Banks tighten reins on lending - but is it too much?

Borrowers may face an uphill struggle to access lending

Banks tighten reins on lending - but is it too much?

Lenders are tightening their belts as the interest rate environment continues to trend upwards, and first home buyers have been given another hurdle to jump by Kiwibank, which has announced that it will not be accepting any preapprovals for customers with a less than 20% deposit.

In a note sent to mortgage advisers, Kiwibank said that it will not be accepting any preapproval applications over 80% LVR, except those that are exempt from the Reserve Bank’s LVR rules, such as new builds.

The move is the latest in a series of decisions from main banks and alternative lenders to tighten lending, which have included more intensive affordability assessments, higher interest rates and LVR restrictions.

In an opinion piece for Stuff, Squirrel director John Bolton expressed concern that the new obligations may be more intense than necessary, and will limit borrowers from accessing lending for minor reasons. He said the CCCFA changes in particular have been ‘poorly designed’ when it comes to the mortgage sector, and may have ‘serious unintended consequences’ for home buyers.

“Lenders are now forced to trawl through bank statements in detail, looking at every aspect of your life,” Bolton said.

Read more: Rates rising faster than expected: are clients worried?

“They are being asked to assess the way you live, where you shop, and what you buy. Do you spend too much on Friday nights? Should you have purchased those shoes on Afterpay? Will you get pregnant in the next 12 months? It’s all up for interpretation.

“And if lenders don’t do that, or the regulator thinks they got it wrong, they could end up with a fine of up to $200,000 falling on the individual responsible.”

Despite this, the alternative space has been more positive about the changes, and has assured advisers that lenders will still be able to offer good deals and flexibility to their clients.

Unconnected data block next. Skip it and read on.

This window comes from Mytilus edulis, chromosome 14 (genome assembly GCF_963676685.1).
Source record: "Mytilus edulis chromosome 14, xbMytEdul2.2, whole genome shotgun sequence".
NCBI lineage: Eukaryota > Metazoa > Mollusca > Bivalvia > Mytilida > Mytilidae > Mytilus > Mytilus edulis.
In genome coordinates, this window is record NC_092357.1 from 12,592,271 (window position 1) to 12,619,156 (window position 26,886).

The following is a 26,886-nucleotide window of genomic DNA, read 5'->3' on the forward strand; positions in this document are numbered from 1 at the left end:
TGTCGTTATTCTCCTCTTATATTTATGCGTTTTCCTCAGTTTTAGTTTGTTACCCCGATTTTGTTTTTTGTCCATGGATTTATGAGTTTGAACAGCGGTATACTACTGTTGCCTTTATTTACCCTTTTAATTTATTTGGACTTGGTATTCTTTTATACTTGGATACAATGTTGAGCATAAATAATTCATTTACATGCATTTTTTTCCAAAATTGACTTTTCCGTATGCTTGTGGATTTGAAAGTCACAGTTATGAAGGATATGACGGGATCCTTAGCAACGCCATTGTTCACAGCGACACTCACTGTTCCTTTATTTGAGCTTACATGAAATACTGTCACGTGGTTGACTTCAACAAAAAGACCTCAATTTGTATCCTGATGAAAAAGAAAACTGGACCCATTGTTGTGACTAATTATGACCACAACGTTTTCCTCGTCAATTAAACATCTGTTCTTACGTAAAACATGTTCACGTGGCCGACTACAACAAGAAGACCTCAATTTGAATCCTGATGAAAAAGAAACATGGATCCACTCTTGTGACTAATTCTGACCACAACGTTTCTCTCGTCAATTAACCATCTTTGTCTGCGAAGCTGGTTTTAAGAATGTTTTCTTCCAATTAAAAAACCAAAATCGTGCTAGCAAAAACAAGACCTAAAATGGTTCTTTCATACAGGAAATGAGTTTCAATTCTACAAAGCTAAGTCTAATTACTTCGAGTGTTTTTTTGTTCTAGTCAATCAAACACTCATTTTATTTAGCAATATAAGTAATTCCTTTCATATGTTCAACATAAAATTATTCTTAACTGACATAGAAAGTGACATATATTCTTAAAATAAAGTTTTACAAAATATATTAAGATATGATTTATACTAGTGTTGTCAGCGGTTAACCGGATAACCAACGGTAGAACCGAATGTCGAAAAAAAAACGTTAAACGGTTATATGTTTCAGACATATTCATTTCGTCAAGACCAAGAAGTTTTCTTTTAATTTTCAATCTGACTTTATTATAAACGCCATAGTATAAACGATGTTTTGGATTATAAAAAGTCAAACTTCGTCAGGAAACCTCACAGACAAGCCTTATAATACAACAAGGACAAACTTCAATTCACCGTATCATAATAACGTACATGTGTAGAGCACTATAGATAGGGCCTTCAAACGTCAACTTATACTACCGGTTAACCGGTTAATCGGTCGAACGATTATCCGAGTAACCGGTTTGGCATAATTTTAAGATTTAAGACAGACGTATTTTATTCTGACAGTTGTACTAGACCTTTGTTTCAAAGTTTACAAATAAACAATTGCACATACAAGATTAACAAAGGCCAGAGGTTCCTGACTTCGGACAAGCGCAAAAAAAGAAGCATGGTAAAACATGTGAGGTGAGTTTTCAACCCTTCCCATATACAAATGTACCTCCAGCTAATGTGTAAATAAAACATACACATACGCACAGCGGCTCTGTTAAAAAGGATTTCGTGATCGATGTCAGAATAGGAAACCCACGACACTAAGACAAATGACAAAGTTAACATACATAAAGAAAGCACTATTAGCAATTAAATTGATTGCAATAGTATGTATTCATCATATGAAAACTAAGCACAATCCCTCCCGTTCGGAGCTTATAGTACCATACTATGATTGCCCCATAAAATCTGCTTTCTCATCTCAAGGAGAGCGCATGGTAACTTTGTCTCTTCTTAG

Resimac’s head of credit Vincent Van Der Kraaij said that more complex deals will not necessarily become harder for non-banks to do, and the more ‘straightforward’ deals may actually become easier to process.

He said that while the various changes and rising interest rates have caused some anxiety, he still expects borrowers to have a wide range of options, and those who have accessed lending in the past several years to be “relatively comfortable.”

“Complex deals, by their nature, need more information. I would say it’s the other way around - if it’s a simple application where you’ve got certainty of income, everything is regular and you don’t have anything weird and wild, the non-banks will be able to pick those up and make the ride smoother,” Van Der Kraaj said.

“I don’t think complex deals by their nature will be more straightforward than they have been in the past, or necessarily any more difficult. If there’s a certainty around them, then they’ll actually be more clear and simple.”

“When it comes to rates though, it’s all part of the cycle,” he explained.

Read more: How will CCCFA changes affect advisers?

“With any type of change there’s uncertainty, and you’re going to see some more panicked responses before people take a breath and figure that the world isn’t coming to an end.”

Van Der Kraaj said that, despite this, people are becoming ‘less bullish’ than they have been in the past, and that’s due to the amount of change happening within the industry. However, he noted that these changes are also not unexpected - they’ve been anticipated and planned for, and lenders have been ensuring that borrowers are in a good place with their future finances.

“I’ve never known a time where there’s been so much change,” Van Der Kraaj said.

“We’ve got the regulatory changes on one side, then we’ve got the taxation changes, people in lockdown having more uncertainty around their income, and now we’re expecting interest rates to rise again too.”

“For those who have had their mortgages for five or 10 years, they may never have seen interest rate rises,” he said.

“That naturally is going to be a bit of a shock to them, but as far as how we assess things, we’ve always had buffers and margins, so there isn’t going to be any immediate problem. As far as creating headroom for that, it’s going to have to go a long way before people will be in serious trouble.”

“That said, there is a serious possibility that people will need to tighten their belts,” he concluded.

“But I think most of the people who have gotten their lending over the last few years should be relatively comfortable with the increased due diligence that banks and lenders have already done. Those margins and buffers will ensure that people are well placed for this ride, and it’s not like it’s unexpected - it’s all part of the cycle.”